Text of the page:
Post-doc | Dunn Lab & NC Museum of Natural Sciences
Stephanie Schuttler is a mammalogist with strong interests in animal behavior, molecular, and movement ecology, especially applied research that impacts the conservation of threatened and endangered species. She is working with NC teachers under the Students Discover program to implement eMammal, a citizen science camera-trapping program, into the curriculum of middle school classrooms and will use the student-collected data to study urban mammals. She also studies social behavior in mammals, specifically the social structure of elusive African forest elephants (Loxodonta cyclotis), and the flexible system of common raccoons (Procyon lotor). She is passionate about science communication, and actively tweets and blogs about wildlife conservation issues and science.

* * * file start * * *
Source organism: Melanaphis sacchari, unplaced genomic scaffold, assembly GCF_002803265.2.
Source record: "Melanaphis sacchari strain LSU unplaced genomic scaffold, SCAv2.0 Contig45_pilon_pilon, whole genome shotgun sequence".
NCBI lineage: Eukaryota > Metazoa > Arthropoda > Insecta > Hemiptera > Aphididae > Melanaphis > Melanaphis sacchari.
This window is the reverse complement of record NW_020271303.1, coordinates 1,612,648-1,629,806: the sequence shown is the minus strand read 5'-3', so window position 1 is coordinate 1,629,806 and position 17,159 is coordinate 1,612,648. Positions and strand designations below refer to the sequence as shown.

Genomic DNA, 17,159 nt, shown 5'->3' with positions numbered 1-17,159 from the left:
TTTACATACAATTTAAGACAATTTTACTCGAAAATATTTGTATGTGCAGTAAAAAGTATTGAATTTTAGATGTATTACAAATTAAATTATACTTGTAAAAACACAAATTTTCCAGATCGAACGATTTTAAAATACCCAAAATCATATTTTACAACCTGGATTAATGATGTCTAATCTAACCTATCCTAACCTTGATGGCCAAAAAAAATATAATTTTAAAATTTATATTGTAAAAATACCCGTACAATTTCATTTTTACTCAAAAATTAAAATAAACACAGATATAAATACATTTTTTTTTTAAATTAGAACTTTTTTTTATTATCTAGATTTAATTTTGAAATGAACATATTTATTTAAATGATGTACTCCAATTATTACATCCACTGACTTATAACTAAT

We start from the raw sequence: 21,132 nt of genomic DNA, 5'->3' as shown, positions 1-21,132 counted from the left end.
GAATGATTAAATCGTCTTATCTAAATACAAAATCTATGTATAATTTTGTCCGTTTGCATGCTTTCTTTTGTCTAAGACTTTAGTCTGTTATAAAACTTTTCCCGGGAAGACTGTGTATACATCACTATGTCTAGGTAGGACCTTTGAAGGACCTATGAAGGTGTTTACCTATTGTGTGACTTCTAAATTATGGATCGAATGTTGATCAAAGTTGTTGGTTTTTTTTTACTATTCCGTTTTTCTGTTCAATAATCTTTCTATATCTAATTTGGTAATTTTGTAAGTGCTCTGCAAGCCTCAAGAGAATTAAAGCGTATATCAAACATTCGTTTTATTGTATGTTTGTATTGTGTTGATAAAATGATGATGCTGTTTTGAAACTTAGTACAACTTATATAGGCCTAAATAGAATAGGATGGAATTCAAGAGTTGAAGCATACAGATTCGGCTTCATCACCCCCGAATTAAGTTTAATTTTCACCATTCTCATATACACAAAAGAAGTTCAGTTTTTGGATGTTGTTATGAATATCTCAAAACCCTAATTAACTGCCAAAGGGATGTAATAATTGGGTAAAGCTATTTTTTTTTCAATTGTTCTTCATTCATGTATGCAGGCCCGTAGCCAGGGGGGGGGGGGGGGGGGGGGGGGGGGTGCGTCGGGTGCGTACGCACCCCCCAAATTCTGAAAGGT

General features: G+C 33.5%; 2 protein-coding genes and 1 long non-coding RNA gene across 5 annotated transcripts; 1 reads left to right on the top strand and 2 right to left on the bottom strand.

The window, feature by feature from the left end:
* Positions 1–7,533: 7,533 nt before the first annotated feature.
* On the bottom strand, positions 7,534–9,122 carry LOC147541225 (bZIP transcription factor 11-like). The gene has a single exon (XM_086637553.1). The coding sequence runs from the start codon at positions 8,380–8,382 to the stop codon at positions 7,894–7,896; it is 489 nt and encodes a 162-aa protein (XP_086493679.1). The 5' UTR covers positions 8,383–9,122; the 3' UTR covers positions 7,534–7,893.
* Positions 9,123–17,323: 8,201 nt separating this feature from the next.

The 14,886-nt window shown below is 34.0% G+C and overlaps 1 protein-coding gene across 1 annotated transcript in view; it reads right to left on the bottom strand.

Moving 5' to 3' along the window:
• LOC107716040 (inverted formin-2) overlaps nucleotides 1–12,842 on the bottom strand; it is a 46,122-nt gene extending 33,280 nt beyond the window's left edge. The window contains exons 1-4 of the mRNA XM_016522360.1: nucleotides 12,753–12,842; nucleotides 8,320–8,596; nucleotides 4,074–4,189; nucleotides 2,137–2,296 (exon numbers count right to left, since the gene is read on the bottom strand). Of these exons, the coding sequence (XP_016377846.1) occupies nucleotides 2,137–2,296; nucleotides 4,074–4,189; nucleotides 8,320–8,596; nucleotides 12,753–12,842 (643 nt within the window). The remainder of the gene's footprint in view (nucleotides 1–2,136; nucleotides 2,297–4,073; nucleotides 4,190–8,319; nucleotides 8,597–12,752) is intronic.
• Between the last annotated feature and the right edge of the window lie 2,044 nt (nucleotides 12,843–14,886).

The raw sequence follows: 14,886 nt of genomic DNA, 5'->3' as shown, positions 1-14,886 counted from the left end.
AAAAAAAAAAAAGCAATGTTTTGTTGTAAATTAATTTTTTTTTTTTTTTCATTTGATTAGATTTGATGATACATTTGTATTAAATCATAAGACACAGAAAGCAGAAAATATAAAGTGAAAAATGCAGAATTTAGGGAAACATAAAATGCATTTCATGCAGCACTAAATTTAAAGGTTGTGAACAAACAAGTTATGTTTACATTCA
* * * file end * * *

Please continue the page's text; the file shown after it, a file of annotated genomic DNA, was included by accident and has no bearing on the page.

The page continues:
Schuttler, S. G., K. Jeffery, A. Whittaker, and L. S. Eggert. 2014. Social network analyses reveal limited fission-fusion sociality in African forest elephants. Endangered Species Research 25: 165-173.
Schuttler S. G., Philbrick J. A., Jeffery K. J., Eggert L. S. 2014. Fine-scale genetic structure and cryptic associations reveal evidence of kin-based sociality in the African forest elephant. PLoS ONE 9: e88074.
Schuttler, S. G., S. Blake, L. S. Eggert. 2012. Movement patterns and spatial relationships among female African forest elephants. Biotropica 44: 445-448.